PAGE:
Prepare to be astonished. Prepare to be astounded. Prepare to be ashamed.
Pamela B. Green’s BE NATURAL: The Untold Story of Alice Guy-Blaché, narrated by Jodie Foster, is a feature documentary that reveals for the first time the full scope of the life and work of cinema’s first female director, screenwriter, producer, and studio owner, Alice Guy-Blaché.
Who? I hear you ask.
For Alice Guy-Blaché has been forgotten in the annals of film history, a travesty and a tragedy, a conspiracy of concealment beyond human imagination.
Alice Guy-Blaché, she was a formidable force of fervour and BE NATURAL explores the heights of fame and financial success she achieved before she was shut out from the very industry she helped create.
Guy-Blaché started her career as a secretary to Léon Gaumont and, at 23, was inspired to make her own film called La Fée aux Choux (TheCabbage Fairy), one of the first narrative films ever made. After her film making career at Gaumont (1896-1907), she had a second decade-long career in America, where she built and ran her own studio in Fort Lee, New Jesey, the precursor of the dream factory that became Hollywood.
Over the span of her career, she wrote, produced or directed 1,000 films, including 150 with synchronised sound during the ‘silent’ era. Her work includes comedies, westerns and dramas, as well as films with groundbreaking subject matter such as child abuse, immigration, Planned Parenthood, and female empowerment. She also etched a place in history by making the earliest known surviving narrative film with an all-black cast.
Green’s glorious film is a righteous resurrection of a film maker whose reputation was almost annihilated by neglect, obliterated by powerful and jealous men, an unsanctified burial of a prodigious and profound talent who wrote, produced, directed and art directed a vast array- a thousand authenticated pictures that bear her name – covering every possible genre.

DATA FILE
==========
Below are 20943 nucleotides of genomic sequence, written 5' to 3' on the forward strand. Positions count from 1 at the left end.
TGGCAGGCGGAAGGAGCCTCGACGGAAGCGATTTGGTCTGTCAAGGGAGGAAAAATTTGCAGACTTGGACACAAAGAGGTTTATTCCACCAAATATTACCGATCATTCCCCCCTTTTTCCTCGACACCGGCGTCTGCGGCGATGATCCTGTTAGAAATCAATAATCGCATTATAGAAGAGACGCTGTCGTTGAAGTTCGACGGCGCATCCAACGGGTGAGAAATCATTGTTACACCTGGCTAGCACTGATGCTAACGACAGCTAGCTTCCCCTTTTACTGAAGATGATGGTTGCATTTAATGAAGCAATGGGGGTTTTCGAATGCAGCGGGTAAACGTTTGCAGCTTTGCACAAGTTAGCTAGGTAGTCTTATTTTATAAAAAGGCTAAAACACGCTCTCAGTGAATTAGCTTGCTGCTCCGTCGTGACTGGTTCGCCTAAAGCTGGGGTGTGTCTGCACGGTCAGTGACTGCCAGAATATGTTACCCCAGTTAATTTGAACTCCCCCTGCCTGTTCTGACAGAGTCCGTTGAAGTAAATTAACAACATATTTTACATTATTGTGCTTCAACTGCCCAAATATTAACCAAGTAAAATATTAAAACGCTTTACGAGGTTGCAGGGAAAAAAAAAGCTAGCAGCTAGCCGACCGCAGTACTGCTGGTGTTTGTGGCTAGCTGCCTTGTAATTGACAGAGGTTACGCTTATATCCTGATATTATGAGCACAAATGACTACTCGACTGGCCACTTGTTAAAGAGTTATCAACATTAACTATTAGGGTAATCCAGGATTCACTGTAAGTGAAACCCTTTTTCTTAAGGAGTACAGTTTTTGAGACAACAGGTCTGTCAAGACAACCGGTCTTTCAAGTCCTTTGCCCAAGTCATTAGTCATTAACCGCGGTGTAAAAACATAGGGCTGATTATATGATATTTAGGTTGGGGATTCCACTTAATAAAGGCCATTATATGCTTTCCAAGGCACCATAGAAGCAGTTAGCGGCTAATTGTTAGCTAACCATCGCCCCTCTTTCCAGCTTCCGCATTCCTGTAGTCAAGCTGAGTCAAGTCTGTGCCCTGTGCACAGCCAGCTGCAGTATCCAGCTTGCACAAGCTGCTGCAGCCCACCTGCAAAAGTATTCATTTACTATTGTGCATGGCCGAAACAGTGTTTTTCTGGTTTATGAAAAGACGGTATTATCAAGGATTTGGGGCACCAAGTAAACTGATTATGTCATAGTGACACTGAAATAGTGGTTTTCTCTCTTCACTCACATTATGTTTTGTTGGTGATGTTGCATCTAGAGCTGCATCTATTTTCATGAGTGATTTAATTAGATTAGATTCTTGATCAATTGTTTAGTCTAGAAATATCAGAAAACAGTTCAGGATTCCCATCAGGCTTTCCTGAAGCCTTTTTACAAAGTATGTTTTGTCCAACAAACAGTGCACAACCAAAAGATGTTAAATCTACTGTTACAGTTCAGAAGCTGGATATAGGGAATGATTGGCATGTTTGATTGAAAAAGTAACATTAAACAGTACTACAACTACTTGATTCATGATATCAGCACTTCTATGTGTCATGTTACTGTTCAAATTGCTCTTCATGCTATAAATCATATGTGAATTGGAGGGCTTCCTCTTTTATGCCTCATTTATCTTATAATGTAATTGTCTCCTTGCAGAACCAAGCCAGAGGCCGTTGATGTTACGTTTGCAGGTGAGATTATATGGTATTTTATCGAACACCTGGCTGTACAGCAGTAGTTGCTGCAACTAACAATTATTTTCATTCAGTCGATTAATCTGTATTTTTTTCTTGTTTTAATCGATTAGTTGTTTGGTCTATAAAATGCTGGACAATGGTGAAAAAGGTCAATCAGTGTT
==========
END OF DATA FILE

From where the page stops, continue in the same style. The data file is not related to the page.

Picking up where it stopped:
The title, BE NATURAL comes from Alice Guy-Blaché’s mantra to her actors. Beseeching naturalness, her performers complied, a genuflection to her genius as a director of image, inflection, gesture and composition.
A pioneer of motion picture production, Alice Guy-Blaché was technically astute, blessed with an acute business acumen, and a creative verve, and the found footage of her work is a marvel to behold.
The documentary shows her influence on such recognised masters of film as Sergei Eisenstein and Alfred Hitchcock, and the fascinating archival footage supplies plenty of forensic evidence to prove it.
Executive produced by Jodie Foster, Robert Redford and Hugh Hefner, BE NATURAL is a magnificent, must see film that lifts the lid on a lady who led the way in the fledgling film industry and was subsequently forgotten, a fact that is unfathomable when you see the work on display.
Like an extraordinary and exotic episode of Who Do You Think You Are?, complete with rigorous investigative detective work and film restoration,
BE NATURAL deserves a wide audience who will be left wide eyed and gob smacked. The exhibition window is narrow, with the Sydney season screening solely at the Ritz Randwick.
BE NATURAL – be grateful for small mercies.